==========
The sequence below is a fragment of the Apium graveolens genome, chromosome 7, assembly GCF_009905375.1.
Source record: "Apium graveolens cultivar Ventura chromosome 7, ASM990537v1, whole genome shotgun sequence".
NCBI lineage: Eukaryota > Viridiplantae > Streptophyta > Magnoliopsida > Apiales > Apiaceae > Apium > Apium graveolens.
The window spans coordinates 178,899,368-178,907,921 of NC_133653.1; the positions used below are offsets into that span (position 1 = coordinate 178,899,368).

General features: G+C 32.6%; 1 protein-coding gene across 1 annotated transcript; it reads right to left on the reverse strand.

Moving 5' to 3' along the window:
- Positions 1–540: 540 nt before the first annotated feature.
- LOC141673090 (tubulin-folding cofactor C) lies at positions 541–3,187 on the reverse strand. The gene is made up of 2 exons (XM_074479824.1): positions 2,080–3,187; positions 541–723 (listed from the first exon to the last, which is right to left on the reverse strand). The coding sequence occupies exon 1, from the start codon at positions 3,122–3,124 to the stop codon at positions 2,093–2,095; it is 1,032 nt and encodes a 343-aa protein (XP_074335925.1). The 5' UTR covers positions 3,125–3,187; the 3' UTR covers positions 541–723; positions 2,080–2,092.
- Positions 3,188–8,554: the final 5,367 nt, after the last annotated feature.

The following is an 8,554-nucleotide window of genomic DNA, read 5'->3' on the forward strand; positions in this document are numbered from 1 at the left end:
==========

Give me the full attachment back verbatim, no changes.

The sequence below is a fragment of the Apium graveolens genome, chromosome 7, assembly GCF_009905375.1.
Source record: "Apium graveolens cultivar Ventura chromosome 7, ASM990537v1, whole genome shotgun sequence".
NCBI lineage: Eukaryota > Viridiplantae > Streptophyta > Magnoliopsida > Apiales > Apiaceae > Apium > Apium graveolens.
The window spans coordinates 178,899,368-178,907,921 of NC_133653.1; the positions used below are offsets into that span (position 1 = coordinate 178,899,368).

General features: G+C 32.6%; 1 protein-coding gene across 1 annotated transcript; it reads right to left on the reverse strand.

Moving 5' to 3' along the window:
- Positions 1–540: 540 nt before the first annotated feature.
- LOC141673090 (tubulin-folding cofactor C) lies at positions 541–3,187 on the reverse strand. The gene is made up of 2 exons (XM_074479824.1): positions 2,080–3,187; positions 541–723 (listed from the first exon to the last, which is right to left on the reverse strand). The coding sequence occupies exon 1, from the start codon at positions 3,122–3,124 to the stop codon at positions 2,093–2,095; it is 1,032 nt and encodes a 343-aa protein (XP_074335925.1). The 5' UTR covers positions 3,125–3,187; the 3' UTR covers positions 541–723; positions 2,080–2,092.
- Positions 3,188–8,554: the final 5,367 nt, after the last annotated feature.

The following is an 8,554-nucleotide window of genomic DNA, read 5'->3' on the forward strand; positions in this document are numbered from 1 at the left end: